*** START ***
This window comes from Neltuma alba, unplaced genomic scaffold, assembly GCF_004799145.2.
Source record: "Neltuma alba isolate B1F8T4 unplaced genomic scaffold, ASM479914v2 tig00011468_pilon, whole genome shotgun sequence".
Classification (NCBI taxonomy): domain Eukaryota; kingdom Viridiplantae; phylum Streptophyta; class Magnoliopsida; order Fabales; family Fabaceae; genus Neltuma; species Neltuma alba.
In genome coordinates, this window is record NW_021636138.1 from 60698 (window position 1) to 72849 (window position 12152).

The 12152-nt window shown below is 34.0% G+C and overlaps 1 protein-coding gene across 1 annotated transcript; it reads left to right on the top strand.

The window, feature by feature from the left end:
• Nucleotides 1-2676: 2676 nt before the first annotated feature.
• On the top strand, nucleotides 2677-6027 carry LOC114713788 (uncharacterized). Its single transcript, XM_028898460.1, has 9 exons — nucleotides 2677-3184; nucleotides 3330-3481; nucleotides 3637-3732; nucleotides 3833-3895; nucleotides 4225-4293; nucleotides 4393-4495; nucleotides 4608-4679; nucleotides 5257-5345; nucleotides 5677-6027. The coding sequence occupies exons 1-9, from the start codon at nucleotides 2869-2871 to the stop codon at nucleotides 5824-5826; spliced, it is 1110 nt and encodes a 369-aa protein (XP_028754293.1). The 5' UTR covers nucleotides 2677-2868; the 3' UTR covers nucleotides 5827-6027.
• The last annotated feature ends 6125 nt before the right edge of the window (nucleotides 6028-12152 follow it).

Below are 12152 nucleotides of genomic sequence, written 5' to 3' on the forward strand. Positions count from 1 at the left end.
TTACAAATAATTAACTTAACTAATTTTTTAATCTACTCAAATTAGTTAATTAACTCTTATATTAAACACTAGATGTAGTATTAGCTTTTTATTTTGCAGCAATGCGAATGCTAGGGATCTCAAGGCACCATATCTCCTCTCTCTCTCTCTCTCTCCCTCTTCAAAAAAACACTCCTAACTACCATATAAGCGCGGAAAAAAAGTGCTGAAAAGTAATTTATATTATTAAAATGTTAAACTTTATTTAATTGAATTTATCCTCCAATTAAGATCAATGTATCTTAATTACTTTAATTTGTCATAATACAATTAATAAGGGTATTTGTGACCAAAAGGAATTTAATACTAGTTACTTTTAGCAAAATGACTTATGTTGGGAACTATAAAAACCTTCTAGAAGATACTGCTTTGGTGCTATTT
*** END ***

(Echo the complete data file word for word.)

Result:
This window comes from Neltuma alba, unplaced genomic scaffold, assembly GCF_004799145.2.
Source record: "Neltuma alba isolate B1F8T4 unplaced genomic scaffold, ASM479914v2 tig00011468_pilon, whole genome shotgun sequence".
Classification (NCBI taxonomy): domain Eukaryota; kingdom Viridiplantae; phylum Streptophyta; class Magnoliopsida; order Fabales; family Fabaceae; genus Neltuma; species Neltuma alba.
In genome coordinates, this window is record NW_021636138.1 from 60698 (window position 1) to 72849 (window position 12152).

The 12152-nt window shown below is 34.0% G+C and overlaps 1 protein-coding gene across 1 annotated transcript; it reads left to right on the top strand.

The window, feature by feature from the left end:
• Nucleotides 1-2676: 2676 nt before the first annotated feature.
• On the top strand, nucleotides 2677-6027 carry LOC114713788 (uncharacterized). Its single transcript, XM_028898460.1, has 9 exons — nucleotides 2677-3184; nucleotides 3330-3481; nucleotides 3637-3732; nucleotides 3833-3895; nucleotides 4225-4293; nucleotides 4393-4495; nucleotides 4608-4679; nucleotides 5257-5345; nucleotides 5677-6027. The coding sequence occupies exons 1-9, from the start codon at nucleotides 2869-2871 to the stop codon at nucleotides 5824-5826; spliced, it is 1110 nt and encodes a 369-aa protein (XP_028754293.1). The 5' UTR covers nucleotides 2677-2868; the 3' UTR covers nucleotides 5827-6027.
• The last annotated feature ends 6125 nt before the right edge of the window (nucleotides 6028-12152 follow it).

Below are 12152 nucleotides of genomic sequence, written 5' to 3' on the forward strand. Positions count from 1 at the left end.
TTACAAATAATTAACTTAACTAATTTTTTAATCTACTCAAATTAGTTAATTAACTCTTATATTAAACACTAGATGTAGTATTAGCTTTTTATTTTGCAGCAATGCGAATGCTAGGGATCTCAAGGCACCATATCTCCTCTCTCTCTCTCTCTCTCCCTCTTCAAAAAAACACTCCTAACTACCATATAAGCGCGGAAAAAAAGTGCTGAAAAGTAATTTATATTATTAAAATGTTAAACTTTATTTAATTGAATTTATCCTCCAATTAAGATCAATGTATCTTAATTACTTTAATTTGTCATAATACAATTAATAAGGGTATTTGTGACCAAAAGGAATTTAATACTAGTTACTTTTAGCAAAATGACTTATGTTGGGAACTATAAAAACCTTCTAGAAGATACTGCTTTGGTGCTATTT